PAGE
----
Recent years have seen a proliferation of changes to the guidance on how vocational qualifications should be assessed, and also to the structure and role of the organisations put in place to ensure the standardisation of qualifications and assessment. The whole definition of, and emphasis on, ‘end-point assessment’ is a tremendous waste of time producing much heat but no light, because it is trying to fix a problem that does not exist.
Assessors have been doing ‘end-point assessments’ since NVQs were set up, in that assessments are done only when the Learner/Candidate is ready to prove their knowledge & performance. There is nothing new in this, except that recent guidance appears to want to take the ‘Gove-ish’ view that all forms of assessment must be returned to high-pressure end-point scenario in the mistaken belief that this is more robust than doing any form of continuous assessment. High-pressure assessment, where everything depends on the outcome of one test, is wasteful and unfair, favouring those who are not adversely affected by the (artificial and non-representative) pressure in such situations.
One of the key strengths of the UK’s vocational qualification system, established over decades, is that individuals being assessed have not been subject to a style of assessment which pretty much guarantees under performance, because so much is at stake in that moment. If the driving test – a form of assessment that is a pass/fail end-point scenario – is so good, why do so many people die on the roads every year? To have your performance reviewed once and be given a licence to drive for life (including some things never previously attempted), is madness and is no better because it is ‘end point’.
If the established form of assessment has failed, it is not because a new style or form of assessment needs to be invented – rather, it is because the existing system is not quality assured properly. From what I see of the whole system, de-regulation and competition guarantees a reduction in standardisation and effective quality assurance. Assessment Centres need to be robustly quality assured by Awarding Organisations, and Awarding Organisations need to be properly resourced by EQAs which are, in turn, robustly standardised by their employers. There needs to be one sector-representative body (how about calling them Sector Skills Councils?) which own and update the assessment criteria – if competing Awarding organisations are allowed to write their own ‘standards’, there is no way that employers will be able to make sense of the vocational qualification landscape… rather than recognised certificates of competence, all they will see is a bewildering array of bits of paper with no shared understanding of what they mean.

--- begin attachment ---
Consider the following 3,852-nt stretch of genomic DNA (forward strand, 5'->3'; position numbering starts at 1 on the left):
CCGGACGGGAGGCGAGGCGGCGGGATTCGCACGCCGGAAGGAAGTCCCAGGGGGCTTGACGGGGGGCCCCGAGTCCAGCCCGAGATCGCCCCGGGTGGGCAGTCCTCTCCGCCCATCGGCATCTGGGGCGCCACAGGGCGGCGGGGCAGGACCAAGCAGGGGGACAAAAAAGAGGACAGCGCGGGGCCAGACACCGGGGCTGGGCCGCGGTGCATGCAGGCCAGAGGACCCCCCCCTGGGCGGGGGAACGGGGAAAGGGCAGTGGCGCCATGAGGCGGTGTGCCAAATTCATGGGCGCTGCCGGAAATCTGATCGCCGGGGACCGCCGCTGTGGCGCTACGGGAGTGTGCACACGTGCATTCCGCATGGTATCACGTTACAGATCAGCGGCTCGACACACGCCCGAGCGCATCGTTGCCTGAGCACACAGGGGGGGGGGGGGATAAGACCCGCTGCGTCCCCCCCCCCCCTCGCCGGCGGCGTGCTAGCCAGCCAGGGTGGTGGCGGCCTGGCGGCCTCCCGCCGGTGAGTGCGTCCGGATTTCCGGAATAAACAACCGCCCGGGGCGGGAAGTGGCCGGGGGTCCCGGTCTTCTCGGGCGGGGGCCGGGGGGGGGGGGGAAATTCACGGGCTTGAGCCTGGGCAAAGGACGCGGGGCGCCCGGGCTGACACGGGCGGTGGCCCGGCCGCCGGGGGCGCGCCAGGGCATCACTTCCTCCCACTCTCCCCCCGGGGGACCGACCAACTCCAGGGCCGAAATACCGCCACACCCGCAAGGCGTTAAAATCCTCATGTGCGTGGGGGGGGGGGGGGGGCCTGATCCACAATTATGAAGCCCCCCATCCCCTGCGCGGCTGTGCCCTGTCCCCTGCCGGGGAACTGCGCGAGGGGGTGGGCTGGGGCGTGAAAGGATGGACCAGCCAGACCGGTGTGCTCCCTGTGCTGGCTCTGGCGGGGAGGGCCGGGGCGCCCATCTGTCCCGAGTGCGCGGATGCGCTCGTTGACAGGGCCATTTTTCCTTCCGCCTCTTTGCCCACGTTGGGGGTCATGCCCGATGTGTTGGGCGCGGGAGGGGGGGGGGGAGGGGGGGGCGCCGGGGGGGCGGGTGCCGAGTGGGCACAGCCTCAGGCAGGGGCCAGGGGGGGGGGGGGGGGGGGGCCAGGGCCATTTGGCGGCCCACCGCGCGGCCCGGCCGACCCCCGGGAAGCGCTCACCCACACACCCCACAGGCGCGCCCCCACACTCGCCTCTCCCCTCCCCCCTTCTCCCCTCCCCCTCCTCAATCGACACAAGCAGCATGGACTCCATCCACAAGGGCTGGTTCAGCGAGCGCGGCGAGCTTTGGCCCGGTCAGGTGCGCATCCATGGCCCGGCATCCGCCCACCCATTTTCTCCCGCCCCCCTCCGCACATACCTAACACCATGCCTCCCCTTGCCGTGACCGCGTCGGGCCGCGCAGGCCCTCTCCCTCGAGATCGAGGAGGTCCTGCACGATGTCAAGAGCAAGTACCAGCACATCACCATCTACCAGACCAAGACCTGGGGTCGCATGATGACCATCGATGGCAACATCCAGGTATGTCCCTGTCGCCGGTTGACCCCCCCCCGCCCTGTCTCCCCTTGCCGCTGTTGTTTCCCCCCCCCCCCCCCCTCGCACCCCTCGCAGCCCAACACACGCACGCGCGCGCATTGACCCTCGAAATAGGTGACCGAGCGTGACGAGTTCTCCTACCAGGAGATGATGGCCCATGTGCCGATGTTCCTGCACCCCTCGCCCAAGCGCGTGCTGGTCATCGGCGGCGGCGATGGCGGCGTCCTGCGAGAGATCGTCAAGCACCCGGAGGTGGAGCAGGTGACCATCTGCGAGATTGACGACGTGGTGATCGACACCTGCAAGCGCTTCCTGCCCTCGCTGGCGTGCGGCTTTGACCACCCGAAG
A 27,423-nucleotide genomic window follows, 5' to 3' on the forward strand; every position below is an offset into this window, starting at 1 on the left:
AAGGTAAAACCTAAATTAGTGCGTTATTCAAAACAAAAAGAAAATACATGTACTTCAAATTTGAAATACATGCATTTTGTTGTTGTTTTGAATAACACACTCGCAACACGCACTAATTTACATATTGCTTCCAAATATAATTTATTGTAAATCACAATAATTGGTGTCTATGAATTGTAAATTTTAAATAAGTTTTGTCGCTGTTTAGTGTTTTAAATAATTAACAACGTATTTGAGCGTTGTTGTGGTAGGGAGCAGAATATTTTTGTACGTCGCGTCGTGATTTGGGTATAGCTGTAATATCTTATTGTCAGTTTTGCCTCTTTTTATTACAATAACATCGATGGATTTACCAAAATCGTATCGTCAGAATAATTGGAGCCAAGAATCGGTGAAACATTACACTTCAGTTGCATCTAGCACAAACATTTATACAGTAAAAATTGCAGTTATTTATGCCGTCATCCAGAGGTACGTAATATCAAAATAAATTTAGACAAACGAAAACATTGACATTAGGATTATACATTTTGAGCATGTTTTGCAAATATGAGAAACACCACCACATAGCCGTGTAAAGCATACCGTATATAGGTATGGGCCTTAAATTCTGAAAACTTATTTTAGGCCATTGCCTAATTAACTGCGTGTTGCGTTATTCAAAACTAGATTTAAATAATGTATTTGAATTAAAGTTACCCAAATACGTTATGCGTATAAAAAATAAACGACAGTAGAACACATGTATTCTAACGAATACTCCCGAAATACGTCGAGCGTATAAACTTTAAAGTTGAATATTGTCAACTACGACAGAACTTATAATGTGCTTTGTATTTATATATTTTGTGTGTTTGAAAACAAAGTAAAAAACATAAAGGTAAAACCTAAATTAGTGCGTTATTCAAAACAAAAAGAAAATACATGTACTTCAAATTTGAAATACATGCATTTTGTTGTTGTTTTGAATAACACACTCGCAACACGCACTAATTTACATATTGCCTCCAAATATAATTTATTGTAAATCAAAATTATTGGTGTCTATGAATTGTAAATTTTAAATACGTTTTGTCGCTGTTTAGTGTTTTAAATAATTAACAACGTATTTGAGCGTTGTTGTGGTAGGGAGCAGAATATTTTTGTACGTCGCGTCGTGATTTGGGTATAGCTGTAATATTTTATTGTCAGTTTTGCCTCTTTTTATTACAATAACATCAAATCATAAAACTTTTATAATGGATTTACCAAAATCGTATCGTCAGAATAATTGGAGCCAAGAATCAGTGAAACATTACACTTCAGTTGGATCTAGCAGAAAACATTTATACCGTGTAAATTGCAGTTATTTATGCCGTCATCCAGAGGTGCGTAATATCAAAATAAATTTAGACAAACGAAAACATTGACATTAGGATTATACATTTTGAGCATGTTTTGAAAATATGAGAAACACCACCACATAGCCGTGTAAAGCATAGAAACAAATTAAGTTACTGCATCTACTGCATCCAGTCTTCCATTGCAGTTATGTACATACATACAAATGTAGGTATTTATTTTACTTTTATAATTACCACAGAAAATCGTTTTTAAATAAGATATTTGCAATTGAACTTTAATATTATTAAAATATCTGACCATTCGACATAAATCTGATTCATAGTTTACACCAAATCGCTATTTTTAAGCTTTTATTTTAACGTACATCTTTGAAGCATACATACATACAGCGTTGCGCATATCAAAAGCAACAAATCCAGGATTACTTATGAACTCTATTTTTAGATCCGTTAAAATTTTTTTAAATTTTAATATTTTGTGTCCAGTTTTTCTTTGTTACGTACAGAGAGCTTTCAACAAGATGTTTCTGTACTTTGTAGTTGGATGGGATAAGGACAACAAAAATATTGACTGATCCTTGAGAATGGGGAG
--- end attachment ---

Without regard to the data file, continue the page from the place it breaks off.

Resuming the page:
I am delighted that Government has rejected at least part of the ‘end-point assessing’ proposals which added nothing to the present system. Hopefully the concept and the phrase will glide into the insignificance that it has in reality, and hopefully the same fate will await ‘Trailblazer Standards’ and the freeing up of Awarding Organisations from a properly regulated qualifications framework that properly assigns ownership, definition and the responsibility for properly ensuring quality assurance. If these things are allowed to continue on their present path, this government will have successfully dismantled all standardisation, and therefore all meaning, of the well-established vocational qualifications that we have. Ultimately the risk is that all the resource put into the modern apprenticeship scheme will be wasted because government understands neither ‘assessment’ or ‘standardisation’.